Disney’s Mulan is not an Asian-American film, but it faces a similar dilemma that many Asian-Americans face in that it’s caught between two worlds. In this case, the film has two masters – the legendary Chinese poem The Ballad of Mulan, and the 1998 Disney animated film Mulan (which was of course based on the Chinese poem). It’s not an easy balance, but this modern live-action version does an admirable job of honoring both source materials while offering an action packed adventure that firmly puts the focus on our heroine’s journey towards embracing her true self. Spoilers below!
The Ballad of Mulan has been adapted and retold numerous times. It’s one of the seminal pieces of storytelling in Chinese history, and really in world history. When Disney released the animated Mulan starring the incomparable Ming-Na Wen as the voice of the titular character, Mulan became the first Asian Disney Princess. The film itself was unique for Disney animated films in that it was an action focused epic that told the story of Mulan learning to become a warrior. On top of that, the animated film was buoyed by lovable supporting characters, a talking dragon sidekick (voiced by Eddie Murphy) and a car karaoke friendly soundtrack.
When Disney began developing live action remakes of its classic animated films, many Mulan fans wondered if their iconic warrior princess would receive the same treatment. To be clear, a live-action Mulan movie has been made before in China, but that film didn’t have to strike the balance between the original poem and the now beloved Disney animated film.
How audiences view this live-action Mulan will depend greatly on their expectations. With this kind of source material, it’s nearly impossible not to go into the film without some preconceived notions. There’s already been a fair amount of hand-wringing on social media regarding the previously announced changes, like the fact that the characters will not break out into song and that the animated film’s co-star, Li Shang, isn’t appearing in the film. Unlike last year’s live-action The Lion King, this isn’t a straight remake of the animated film, and I’m not certain how many viewers will be aware of that.
As a film that seeks to respect both source materials and stand on its own, I think Mulan succeeds. It’s difficult to watch without comparing it to the animated film, especially when it comes to the absence of music, and it’s certainly not a perfect film, but I respect what the filmmakers sought out to do.
Mulan premieres on Disney+ on September 4th, with Premier Access. Disney+ will offer Premier Access to Mulan for $29.99 on disneyplus.com. Once you have Premier Access to Mulan, you can watch as many times as you want on any platform where Disney+ is available.
Again, this film is not a shot for shot remake of the 1998 animated classic. Many of the main beats are there, and there are a bevy of homages throughout, but there are also some very notable differences. This story is very specifically about the importance of a woman embracing her true self, especially in the face of patriarchy and misogyny. Further, Mulan’s journey is interestingly paralleled by a new character, Xian Lang (Gong Li), and as the story progresses, the dynamic between the two become one of the most important subplots.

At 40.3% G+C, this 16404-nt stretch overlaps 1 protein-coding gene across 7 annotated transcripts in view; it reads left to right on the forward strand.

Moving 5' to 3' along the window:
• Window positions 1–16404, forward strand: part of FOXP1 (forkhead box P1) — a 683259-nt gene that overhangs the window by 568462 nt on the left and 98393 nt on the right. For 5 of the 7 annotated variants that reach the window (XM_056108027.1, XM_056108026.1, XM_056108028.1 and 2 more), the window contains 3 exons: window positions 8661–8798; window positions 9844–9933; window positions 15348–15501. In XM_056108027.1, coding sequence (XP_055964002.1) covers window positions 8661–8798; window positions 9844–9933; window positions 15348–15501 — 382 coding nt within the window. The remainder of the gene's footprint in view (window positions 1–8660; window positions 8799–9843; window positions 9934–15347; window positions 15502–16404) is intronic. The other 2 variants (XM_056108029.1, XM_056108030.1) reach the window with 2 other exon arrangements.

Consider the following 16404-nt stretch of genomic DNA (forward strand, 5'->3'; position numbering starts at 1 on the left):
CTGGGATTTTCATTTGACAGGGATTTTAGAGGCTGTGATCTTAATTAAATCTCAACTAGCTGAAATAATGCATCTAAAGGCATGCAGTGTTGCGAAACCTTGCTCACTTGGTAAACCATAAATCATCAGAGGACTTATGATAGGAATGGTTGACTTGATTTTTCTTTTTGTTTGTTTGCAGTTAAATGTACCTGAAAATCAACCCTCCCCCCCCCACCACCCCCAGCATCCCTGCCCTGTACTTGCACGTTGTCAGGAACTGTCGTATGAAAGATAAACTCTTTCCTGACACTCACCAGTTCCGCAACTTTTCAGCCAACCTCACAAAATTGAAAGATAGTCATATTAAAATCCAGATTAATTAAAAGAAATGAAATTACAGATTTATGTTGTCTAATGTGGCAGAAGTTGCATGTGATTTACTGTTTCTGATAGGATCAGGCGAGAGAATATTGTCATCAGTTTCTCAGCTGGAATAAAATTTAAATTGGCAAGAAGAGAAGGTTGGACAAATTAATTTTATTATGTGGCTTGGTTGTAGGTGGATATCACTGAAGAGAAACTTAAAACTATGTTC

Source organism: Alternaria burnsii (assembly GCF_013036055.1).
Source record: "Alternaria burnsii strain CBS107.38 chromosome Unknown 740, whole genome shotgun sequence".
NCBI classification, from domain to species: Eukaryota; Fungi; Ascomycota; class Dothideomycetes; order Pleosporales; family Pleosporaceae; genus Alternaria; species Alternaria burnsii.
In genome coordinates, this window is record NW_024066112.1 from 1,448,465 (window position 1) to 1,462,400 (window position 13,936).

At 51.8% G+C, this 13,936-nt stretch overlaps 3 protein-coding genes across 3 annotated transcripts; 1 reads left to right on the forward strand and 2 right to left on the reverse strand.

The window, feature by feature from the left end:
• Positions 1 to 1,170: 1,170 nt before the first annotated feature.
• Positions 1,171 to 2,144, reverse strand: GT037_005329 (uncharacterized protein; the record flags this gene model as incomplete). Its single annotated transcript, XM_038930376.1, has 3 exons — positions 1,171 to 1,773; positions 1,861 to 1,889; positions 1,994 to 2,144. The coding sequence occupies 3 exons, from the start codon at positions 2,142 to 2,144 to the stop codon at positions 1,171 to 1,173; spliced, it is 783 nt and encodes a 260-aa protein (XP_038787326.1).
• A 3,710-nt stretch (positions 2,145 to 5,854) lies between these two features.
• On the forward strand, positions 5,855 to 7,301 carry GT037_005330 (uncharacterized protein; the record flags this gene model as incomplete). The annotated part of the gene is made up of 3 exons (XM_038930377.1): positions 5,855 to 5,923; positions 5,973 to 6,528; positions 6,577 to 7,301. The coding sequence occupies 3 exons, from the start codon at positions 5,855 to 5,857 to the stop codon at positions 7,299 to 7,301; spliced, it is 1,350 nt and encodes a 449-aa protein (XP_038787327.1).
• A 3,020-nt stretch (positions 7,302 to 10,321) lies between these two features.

The story begins as expected, with Hua Mulan taking her father’s place to join the Imperial Army, but the threat this time is not Shan Yu and the Huns. Instead, Bori Kahn (Jason Scott Lee) and a mysterious witch Xian Lang lead the Rouran army intent on killing the Emperor (Jet Li).
Once Mulan joins her battalion, there are additional differences. First and foremost, Li Shang has essentially been split into two roles, Commander Tung (Donnie Yen) and Honghui (Yoson An). Gone are the cute creature sidekicks like Mushu the dragon or Cri-Kee the lucky cricket. Instead, one of Mulan’s fellow soldiers is literally named Cricket (Jun Yu).
There’s a noticeable absence of Donny Osmond’s vocals as the battalion trains, though Sergeant Qiang (Ron Yuan) does declare that “we’re going to make men out of every single one of you.” Quickly, everyone realizes that young
Skywalker Mulan is strong in the Force and she impresses Commander Tung and Honghui with her fighting prowess. Then they’re off to face Kahn’s army, which leads to an impressive large scale battle scene between the two forces and ends with a gorgeously massive avalanche reminiscent of the animated film. This battle takes place just over halfway through the film as Mulan is separated from her battalion and comes face-to-face with Xian Lang. Lang’s message to Mulan and to the audience is clear – “Your deceit weakens you. It poisons your qi.”
Mulan rejoins her battalion but, inspired by Lang’s words, reveals her true self and is promptly exiled by Commander Tung. Later, Mulan discovers Bori Kahn’s plans to sneak into the Imperial Palace and kill the Emperor and runs back to warn her battalion.
At the Imperial Palace, Kahn and Lang set a trap and capture the Emperor. Mulan and her battalion arrive and Lang notes the “impossible” – a woman is leading the army. Lang, who has grown increasingly bitter with her forced service, leads Mulan to Kahn and sacrifices herself.